Murder Rate Climbs In Mexico, Even As The Government Celebrates El Chapo’s Recapture

Despite President Peña Nieto’s big win, the country's security situation is still alarming.
A police officer stands next to a burned bus in Acapulco, Mexico. The famous resort town is now the city with Mexico's highest homicide rate.
A police officer stands next to a burned bus in Acapulco, Mexico. The famous resort town is now the city with Mexico's highest homicide rate.
PEDRO PARDO/Getty Images

WASHINGTON -- Intentional homicides in Mexico rose nearly 8 percent last year to 18,650, reversing a steady decline in the number of killings that authorities had trumpeted as evidence of improving security.

The data, released Wednesday by Mexico's Secretariat of the Executive, seemed to validate those who have doubted the progress of security under President Enrique Peña Nieto, who this month has been celebrating the recapture of famed drug lord Joaquín “El Chapo” Guzmán Loera.

"2015 was not a good year," former Mexican intelligence official Alejandro Hope said Thursday during a conference at the Woodrow Wilson Center. "At the current rate, there will be more homicides under Peña Nieto than under [previous President Felipe] Calderón."

Killings began rising in the spring of last year, peaking in August at 1,709. Since then, the number of killings registered monthly has slowly dropped, though the figures remain higher than when the year began.

The U.S. State Department reissued a travel warning for Mexico Tuesday, urging Americans to avoid traveling by land in several states, particularly at night. Some 103 U.S. citizens were killed in Mexico last year, according to the State Department -- up slightly from 100 the year before.

Homicides have been just one symptom of the greater breakdown of law and order in Mexico. The government has also registered more than 27,000 unresolved disappearances in recent years, according to El Daily Post. In the first quarter of 2015, the government tallied an average of 11 new disappearances per day. For the year of 2008, that figure was 2.3 cases per day.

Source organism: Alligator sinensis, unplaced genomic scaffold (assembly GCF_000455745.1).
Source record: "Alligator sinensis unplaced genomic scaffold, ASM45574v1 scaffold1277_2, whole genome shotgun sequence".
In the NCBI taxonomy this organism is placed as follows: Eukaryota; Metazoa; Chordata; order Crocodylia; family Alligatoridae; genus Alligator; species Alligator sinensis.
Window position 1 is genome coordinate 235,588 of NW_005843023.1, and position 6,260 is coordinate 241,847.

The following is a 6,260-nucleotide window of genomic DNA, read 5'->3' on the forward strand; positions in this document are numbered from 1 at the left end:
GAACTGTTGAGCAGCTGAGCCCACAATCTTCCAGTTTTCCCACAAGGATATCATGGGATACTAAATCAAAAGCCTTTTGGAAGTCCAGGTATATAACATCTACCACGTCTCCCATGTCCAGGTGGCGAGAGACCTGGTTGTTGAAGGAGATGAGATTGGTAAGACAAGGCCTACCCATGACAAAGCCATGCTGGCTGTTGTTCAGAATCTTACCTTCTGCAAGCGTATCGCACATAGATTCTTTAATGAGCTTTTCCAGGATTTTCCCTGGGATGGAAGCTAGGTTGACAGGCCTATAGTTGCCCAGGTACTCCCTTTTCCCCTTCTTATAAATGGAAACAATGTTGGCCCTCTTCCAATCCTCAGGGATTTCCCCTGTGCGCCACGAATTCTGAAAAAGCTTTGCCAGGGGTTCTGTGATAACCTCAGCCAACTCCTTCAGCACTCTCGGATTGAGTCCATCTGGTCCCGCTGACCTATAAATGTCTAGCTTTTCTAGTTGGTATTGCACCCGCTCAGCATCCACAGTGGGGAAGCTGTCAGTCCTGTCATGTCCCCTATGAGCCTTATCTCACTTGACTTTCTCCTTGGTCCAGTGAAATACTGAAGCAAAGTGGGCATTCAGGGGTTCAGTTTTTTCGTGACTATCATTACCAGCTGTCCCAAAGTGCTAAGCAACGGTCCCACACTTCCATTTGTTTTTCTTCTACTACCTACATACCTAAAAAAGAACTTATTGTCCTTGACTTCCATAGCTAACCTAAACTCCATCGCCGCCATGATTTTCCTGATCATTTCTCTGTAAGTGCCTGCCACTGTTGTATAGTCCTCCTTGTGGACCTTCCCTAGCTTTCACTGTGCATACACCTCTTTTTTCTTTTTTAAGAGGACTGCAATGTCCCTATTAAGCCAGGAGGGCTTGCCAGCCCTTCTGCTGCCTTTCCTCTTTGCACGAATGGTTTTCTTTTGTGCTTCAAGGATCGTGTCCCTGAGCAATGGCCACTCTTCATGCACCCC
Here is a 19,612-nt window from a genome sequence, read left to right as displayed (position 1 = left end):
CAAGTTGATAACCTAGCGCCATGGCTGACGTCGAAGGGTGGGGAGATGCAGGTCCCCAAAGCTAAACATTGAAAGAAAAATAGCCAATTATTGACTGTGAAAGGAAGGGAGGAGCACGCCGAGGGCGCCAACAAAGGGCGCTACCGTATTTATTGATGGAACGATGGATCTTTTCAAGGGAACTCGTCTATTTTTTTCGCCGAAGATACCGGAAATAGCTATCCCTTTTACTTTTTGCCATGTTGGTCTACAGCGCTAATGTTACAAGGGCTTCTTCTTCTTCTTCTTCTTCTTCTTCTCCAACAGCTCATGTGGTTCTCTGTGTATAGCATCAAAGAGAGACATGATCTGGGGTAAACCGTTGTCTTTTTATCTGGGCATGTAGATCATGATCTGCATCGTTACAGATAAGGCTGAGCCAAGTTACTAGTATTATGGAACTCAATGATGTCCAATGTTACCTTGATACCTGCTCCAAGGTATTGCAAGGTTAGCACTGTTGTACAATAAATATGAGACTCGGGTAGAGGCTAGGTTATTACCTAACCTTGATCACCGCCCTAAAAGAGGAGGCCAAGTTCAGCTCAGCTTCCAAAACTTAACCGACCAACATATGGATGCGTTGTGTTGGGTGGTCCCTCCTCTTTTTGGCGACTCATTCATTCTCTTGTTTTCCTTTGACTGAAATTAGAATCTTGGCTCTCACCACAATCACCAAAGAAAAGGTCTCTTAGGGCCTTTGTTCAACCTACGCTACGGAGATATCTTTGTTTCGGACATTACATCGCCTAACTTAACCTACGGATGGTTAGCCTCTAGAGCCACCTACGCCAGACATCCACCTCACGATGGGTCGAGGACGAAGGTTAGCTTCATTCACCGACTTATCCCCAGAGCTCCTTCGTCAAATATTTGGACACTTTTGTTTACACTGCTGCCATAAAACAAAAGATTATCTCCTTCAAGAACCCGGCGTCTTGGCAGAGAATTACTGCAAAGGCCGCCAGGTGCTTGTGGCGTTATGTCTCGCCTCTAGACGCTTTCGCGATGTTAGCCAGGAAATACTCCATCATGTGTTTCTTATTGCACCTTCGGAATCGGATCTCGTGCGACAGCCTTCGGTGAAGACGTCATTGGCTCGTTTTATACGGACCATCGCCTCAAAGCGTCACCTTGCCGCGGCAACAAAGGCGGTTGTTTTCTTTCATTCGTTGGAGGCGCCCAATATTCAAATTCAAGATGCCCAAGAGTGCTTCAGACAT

Human rights groups say the government has done little to locate the disappeared, and has in fact been responsible for many cases itself.

“In many cases the individuals who are reported missing were last seen being arrested by the police or detained by the military,” reads an Amnesty International report on Mexico’s disappearances released last week. “Yet, Mexico lacks a detailed register of arrests allowing the authorities to deny responsibility and wash their hands of the commission of enforced disappearances.”

Elected in 2012, Peña Nieto emphasized economic reform and sought to play down the country’s problems with organized crime that have led to an estimated 100,000 drug war-related deaths over the last decade.

But his efforts to refocus the country’s political efforts toward economic reform have flagged. Instead, his administration has faced an ongoing scandal over its mishandling of a federal investigation into the abduction of a group of 43 students -- as well as the embarrassment of Guzmán’s escape in July, which took place with the apparent collusion of staffers at his maximum security prison.

Mexican authorities recaptured Guzmán earlier this month.

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